Some bloggers extol the virtue of staying at home all year in your underpants, sipping cans of Peanut Butter Sour (8.2%). Others will tell you there is no need to ever leave their home town of Chipping Sodbury, so great is the selection of BBB (3.8-4.5%) in the Horseshoe.

But my only purpose in life is to make Mrs RM coffee and drive her to mystical places where others fear to dread, and write about them.

We parked the campervan on the coast path in Maryport (pop. 11,260)

They call it “Scaryport” in Workington, which reeks a bit of pot/kettle/black.

I warmed to it immediately, particularly the fairy path provided by local schoolchildren to guide me up the hill into town.

Mrs RM opted to sit this one out, so I left Baa Baa Toure as guard.

Yes, we were the ONLY campervans in that car park. And to be honest we enjoyed a quiet night free of dogs and doggers and joggers, three groups that should surely be combined into one.

I don’t know anyone who has spent a night in Maryport. long deprived of the mining and docking trade and feeling a bit like those towns on the gorgeous Durham coast waiting for the tourist trade.

I loved it, of course.

OK, it’s quiet, and there’s not a craft bar on every (any) corner, but it’s full of colour and life. It’s the Port Glasgow (or Girvan) or the North. Or something.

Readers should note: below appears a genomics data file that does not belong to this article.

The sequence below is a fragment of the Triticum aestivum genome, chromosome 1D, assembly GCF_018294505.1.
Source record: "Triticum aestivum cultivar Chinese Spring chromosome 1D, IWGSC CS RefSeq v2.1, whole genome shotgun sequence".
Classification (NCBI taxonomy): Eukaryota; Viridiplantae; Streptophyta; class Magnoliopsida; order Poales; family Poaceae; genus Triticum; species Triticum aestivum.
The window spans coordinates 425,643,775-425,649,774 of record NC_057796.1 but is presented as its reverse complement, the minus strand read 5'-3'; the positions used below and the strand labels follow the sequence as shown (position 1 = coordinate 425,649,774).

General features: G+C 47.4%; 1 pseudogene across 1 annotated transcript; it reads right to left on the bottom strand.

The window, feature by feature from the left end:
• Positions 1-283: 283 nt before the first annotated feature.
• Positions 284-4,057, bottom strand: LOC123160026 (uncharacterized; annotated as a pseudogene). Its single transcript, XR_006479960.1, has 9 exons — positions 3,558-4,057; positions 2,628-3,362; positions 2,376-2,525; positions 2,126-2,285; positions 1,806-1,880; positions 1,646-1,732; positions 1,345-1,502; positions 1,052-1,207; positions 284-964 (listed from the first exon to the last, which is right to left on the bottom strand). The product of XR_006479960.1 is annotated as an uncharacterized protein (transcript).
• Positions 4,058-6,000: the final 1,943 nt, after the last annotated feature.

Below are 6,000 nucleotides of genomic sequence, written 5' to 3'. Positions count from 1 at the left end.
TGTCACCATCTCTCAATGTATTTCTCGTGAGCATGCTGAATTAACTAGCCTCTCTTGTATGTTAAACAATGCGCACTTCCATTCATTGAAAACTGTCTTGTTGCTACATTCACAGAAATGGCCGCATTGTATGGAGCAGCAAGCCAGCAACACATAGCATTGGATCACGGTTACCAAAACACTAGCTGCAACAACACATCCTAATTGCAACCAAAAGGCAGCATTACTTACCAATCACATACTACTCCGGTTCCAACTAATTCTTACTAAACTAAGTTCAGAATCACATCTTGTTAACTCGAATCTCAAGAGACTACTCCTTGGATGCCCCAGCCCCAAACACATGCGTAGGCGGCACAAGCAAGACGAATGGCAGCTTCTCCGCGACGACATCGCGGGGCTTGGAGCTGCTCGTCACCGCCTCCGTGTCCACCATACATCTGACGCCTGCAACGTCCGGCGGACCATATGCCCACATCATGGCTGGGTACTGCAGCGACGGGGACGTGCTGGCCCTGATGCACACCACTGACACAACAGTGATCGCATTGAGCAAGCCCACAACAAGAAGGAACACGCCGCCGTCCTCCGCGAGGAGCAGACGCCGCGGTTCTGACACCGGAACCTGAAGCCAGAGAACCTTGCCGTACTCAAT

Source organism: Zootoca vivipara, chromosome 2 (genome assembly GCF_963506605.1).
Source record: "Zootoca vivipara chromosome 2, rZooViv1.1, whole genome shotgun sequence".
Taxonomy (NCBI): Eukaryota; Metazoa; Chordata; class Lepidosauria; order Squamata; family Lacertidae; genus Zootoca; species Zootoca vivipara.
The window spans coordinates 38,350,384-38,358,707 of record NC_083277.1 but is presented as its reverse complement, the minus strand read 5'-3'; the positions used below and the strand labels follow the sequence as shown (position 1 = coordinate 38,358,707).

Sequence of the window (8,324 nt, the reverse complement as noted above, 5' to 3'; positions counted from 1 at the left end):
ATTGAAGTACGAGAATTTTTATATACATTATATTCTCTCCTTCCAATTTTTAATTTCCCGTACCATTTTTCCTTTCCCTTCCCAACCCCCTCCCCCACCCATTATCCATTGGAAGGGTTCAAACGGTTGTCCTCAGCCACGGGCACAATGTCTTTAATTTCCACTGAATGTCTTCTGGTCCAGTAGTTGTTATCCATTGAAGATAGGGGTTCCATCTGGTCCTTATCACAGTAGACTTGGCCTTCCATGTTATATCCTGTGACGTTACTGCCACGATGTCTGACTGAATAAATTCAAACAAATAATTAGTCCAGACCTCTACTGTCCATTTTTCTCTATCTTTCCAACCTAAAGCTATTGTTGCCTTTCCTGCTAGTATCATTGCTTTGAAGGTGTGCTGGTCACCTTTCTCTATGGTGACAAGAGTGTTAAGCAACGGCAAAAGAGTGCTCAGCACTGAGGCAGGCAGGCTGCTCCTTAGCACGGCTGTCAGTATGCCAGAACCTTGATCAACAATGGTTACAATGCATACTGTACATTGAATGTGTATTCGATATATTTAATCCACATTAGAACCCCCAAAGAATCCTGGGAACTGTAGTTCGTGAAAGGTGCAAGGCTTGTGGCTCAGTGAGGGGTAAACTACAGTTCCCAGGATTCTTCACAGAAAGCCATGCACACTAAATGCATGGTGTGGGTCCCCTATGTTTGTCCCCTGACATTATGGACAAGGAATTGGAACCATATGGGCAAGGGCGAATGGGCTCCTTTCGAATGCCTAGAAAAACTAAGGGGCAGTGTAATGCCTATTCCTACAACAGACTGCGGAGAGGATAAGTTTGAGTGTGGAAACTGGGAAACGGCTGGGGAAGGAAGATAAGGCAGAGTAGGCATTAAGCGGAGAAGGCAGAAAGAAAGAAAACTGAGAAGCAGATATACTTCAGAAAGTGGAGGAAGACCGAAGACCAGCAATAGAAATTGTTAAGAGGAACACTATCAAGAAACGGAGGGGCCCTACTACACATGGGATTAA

All pub tickers need to build in recuperation schedules, and I’d earmarked this as a beer free day, but I KNEW I’d regret not visiting one pre-emptive possibility.

The Lifeboat seemed the only cask outlet. I discounted that immediately, and tagged along behind another couple who popped their head in a series of places with the word “SHOTS” on the outside before exiting, disconsolately. Whether it was because of the lack of real ale, or scampi, or a welcome for their dog, I never found out.

Eventually I gave in and popped in the Lifeboat, which was heaving with diners and a girls night out. I’m a sucker for pubs which advertise their beers, particularly if they say say “Bass” or “Doom Bar“.

They had a certificate up saying “CAMRA Pub of the Year Runner-Up 2011”. Love that.

Most of the banter involved the words “Gammon” and “Scampi“, and I feared the worst but the Loweswater and Landlord taps were both dripping when I peered over the bar. And the glass was cool to the touch. I wrote “Not perfect but 3+”. And then “No. 3.5.” Get it in the Guide.

Bill the fisherman came in for his late pint, the girls night out were laughing at a boy called Mark who I felt sorry for, and it felt like a happy pub.

And in 2021, a happy pub is all we can wish for.


  1. I took a very similar picture of the statue of the fisherman when I was there in 2018. There’s also an interesting small maritime museum – it was once an extremely busy port exporting coal.

    Liked by 1 person

  2. Former Guide entry (most recently 2018), one of 4 and all still trading. Maryport needs a lot of love but looks like its scrubbed up a bit since I was last there, despite (or because of) the apparent absence of doggers and joggers.

    Liked by 1 person

      1. Increasingly small towns are supermarkets or nothing (or at least very little). Workington Spoons has been in a few times but there has also been 12 others (5 of which have subsequently closed). 16 in Whitehaven over the years.

        Liked by 1 person

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